Right man, right place, right time

Mike Froman’s nomination to be U.S. Trade Representative (USTR) is a good thing. The depth and breadth of his experience as well as his demonstrated ability to close deals all bode well for a successful tenure in a position that could use a few victories. It also suggests the president has become serious about trade – he would not have moved his top international economic adviser across the street if he didn’t want to accomplish anything. And a significant agenda awaits him:  two of the most significant trade negotiations in our history: the Transpacific Partnership (TPP) and Transatlantic Trade and Investment Partnership (TTIP). A USTR who can get both of those done will be one of the most successful in our history.

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That’s a short move in distance – maybe a hundred yards – but a long one in its implications. For Froman, it means moving from an inside job to an outside job and making sure he doesn’t get relegated to making speeches around the country like many Cabinet members. For the president, it will mean finding a replacement to serve on the National Security Council staff and developing a relationship with him or her – not the easiest thing for someone not known for bringing new talent into the White House.

This deal may have been done with the mutual expectation that Froman can continue to play at least part of his old role while also taking on his new one. In my experience, that won’t work. It rarely has in the past. The time and travel demands and bureaucratic rigidities in the system simply make it impossible to do both jobs well. Some balls will get dropped.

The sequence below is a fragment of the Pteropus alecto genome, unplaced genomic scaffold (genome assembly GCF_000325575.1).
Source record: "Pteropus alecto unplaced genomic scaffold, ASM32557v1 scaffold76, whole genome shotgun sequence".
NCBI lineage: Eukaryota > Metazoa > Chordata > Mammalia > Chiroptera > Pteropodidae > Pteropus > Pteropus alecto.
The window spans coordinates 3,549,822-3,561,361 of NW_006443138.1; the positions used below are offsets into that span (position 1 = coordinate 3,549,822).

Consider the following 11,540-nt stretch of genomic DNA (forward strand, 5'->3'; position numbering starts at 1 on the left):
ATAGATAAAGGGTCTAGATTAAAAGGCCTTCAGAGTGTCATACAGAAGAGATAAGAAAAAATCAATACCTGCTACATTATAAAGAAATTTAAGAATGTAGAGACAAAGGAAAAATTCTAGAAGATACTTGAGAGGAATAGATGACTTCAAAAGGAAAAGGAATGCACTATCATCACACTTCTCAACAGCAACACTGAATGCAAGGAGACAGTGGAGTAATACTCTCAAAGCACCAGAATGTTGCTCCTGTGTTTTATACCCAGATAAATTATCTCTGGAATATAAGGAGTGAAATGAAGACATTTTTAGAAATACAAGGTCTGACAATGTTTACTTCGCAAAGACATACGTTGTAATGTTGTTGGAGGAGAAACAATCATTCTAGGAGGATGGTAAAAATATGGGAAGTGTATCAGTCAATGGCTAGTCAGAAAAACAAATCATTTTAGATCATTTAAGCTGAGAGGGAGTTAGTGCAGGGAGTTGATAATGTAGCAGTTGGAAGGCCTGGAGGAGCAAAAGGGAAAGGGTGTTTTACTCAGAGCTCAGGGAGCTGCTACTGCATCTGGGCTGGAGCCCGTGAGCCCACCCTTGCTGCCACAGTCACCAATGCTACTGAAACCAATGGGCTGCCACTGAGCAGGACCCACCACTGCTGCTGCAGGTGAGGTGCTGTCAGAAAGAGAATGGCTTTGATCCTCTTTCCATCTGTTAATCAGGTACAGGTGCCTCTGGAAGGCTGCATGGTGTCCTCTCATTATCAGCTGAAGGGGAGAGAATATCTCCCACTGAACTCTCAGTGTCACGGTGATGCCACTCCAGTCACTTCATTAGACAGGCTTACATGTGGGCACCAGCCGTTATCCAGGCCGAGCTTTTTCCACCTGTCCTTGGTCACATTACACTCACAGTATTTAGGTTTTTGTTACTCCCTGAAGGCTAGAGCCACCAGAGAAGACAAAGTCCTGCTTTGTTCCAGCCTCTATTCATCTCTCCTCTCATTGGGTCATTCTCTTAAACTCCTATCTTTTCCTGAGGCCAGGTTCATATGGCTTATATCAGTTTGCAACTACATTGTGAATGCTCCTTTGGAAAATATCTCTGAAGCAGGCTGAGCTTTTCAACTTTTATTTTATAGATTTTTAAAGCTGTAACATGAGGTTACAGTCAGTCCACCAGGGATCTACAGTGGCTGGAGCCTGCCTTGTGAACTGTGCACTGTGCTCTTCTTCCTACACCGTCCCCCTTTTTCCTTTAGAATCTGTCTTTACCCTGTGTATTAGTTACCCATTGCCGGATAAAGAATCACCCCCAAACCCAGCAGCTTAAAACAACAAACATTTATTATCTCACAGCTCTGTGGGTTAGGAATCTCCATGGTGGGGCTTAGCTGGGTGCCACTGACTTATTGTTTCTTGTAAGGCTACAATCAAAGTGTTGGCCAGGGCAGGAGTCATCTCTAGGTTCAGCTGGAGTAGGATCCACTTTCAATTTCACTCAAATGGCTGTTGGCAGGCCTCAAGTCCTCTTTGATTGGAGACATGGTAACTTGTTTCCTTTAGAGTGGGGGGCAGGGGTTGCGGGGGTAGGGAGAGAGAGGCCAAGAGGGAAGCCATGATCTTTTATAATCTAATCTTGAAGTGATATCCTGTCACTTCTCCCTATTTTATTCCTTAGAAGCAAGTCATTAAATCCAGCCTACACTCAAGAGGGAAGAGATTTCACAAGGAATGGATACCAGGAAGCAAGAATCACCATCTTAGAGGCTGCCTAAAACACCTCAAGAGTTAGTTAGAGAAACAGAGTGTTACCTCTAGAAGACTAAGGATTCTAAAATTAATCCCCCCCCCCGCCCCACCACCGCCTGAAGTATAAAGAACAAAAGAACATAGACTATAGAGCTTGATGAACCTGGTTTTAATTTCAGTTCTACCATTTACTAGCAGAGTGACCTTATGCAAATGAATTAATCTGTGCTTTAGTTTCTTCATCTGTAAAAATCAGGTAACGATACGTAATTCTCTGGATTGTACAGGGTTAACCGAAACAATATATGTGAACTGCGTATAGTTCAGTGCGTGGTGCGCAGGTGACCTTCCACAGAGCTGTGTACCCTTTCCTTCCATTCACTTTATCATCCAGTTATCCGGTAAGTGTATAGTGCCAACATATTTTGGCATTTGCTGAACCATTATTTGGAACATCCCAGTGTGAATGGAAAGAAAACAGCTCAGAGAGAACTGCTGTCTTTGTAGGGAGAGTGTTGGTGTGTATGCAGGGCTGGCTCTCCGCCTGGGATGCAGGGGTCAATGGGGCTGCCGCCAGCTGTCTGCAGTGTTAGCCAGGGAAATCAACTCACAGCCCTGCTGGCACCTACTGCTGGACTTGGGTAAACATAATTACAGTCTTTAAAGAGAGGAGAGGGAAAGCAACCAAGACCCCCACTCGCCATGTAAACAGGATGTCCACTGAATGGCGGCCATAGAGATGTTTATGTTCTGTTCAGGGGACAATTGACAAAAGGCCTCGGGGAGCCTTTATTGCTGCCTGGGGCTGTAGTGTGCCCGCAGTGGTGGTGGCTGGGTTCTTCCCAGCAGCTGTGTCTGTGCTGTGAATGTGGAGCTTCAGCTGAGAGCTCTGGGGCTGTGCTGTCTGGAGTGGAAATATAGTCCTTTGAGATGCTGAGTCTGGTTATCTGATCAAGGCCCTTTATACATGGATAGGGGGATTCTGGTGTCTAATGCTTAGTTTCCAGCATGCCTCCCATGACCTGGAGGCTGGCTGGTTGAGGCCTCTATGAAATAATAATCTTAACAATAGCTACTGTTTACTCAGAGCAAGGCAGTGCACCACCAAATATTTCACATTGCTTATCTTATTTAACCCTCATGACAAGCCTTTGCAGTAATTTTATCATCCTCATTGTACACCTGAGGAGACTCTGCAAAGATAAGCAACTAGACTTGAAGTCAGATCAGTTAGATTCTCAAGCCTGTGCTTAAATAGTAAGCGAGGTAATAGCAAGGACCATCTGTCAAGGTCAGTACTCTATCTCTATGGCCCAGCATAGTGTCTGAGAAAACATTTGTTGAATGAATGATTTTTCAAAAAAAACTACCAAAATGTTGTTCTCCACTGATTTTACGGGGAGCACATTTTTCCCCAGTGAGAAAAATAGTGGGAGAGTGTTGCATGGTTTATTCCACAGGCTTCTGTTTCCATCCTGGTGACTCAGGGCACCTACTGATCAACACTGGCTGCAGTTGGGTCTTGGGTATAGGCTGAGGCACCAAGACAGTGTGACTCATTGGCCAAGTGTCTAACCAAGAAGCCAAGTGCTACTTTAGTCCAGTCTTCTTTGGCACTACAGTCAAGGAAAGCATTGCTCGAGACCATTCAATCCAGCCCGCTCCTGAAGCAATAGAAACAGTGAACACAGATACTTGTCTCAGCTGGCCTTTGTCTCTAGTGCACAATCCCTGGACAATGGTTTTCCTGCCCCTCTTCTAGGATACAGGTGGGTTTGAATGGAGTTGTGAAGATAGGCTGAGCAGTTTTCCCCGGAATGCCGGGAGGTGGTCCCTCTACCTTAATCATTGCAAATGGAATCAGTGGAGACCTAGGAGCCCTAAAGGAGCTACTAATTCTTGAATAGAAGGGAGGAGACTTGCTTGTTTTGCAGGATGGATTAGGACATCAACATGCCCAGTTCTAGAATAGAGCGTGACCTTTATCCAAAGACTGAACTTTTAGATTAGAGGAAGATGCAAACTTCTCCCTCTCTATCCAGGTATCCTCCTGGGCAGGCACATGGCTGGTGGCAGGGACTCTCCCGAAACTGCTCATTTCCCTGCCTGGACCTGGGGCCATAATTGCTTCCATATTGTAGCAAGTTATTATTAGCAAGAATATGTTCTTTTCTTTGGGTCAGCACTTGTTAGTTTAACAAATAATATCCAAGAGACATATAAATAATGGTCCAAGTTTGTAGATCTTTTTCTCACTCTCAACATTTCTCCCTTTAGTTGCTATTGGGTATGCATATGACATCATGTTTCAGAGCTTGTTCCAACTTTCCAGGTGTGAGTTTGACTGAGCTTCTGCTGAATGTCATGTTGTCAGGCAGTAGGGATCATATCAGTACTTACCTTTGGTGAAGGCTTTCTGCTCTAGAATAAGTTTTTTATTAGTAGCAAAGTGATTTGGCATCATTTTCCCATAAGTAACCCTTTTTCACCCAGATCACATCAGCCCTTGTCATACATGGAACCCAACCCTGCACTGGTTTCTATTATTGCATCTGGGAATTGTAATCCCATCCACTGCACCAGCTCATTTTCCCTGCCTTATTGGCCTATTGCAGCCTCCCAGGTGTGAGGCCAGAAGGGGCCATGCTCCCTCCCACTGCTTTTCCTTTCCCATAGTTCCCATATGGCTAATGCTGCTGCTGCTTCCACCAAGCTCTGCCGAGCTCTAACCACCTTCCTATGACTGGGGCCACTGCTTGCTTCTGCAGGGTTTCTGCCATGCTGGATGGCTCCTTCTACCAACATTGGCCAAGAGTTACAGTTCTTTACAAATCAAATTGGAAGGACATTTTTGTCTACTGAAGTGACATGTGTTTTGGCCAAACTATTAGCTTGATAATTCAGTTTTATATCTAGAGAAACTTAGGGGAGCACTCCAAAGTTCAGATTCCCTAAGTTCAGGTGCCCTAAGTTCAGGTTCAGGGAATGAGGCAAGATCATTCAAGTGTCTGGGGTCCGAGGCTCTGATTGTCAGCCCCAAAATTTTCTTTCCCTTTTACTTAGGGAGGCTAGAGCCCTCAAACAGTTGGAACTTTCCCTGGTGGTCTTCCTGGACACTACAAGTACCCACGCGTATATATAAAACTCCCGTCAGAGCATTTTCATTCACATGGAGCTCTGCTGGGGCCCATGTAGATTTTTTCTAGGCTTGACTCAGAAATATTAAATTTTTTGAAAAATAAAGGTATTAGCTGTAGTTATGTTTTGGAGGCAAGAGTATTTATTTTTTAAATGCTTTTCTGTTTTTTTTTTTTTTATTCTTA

The other good news in this nomination is that confirmation is likely to be fairly smooth, with one footnote. Froman is widely respected on Capitol Hill and elsewhere; early reaction has been positive; and it is hard to imagine anyone questioning his credentials or wanting to slow-walk a process when key negotiations are hopefully finishing (TPP) or starting up (TTIP).

One possible catch is hostage-taking – a senator holding up the nomination over a specific issue, as Sen. Lindsey Graham (R-S.C.) did during the confirmation process for Energy secretary.  Having been a victim of that myself, I can say the practice is not only alive and well but growing. Fortunately, it is hard to sustain a hold on a Cabinet nominee (it is those of us in the lesser ranks who linger in confirmation purgatory), and I expect it to be done in time for the TTIP launch in June. And, with the agenda we now have before us on trade policy, that would indeed be a good thing.


Reinsch is president of the National Foreign Trade Council.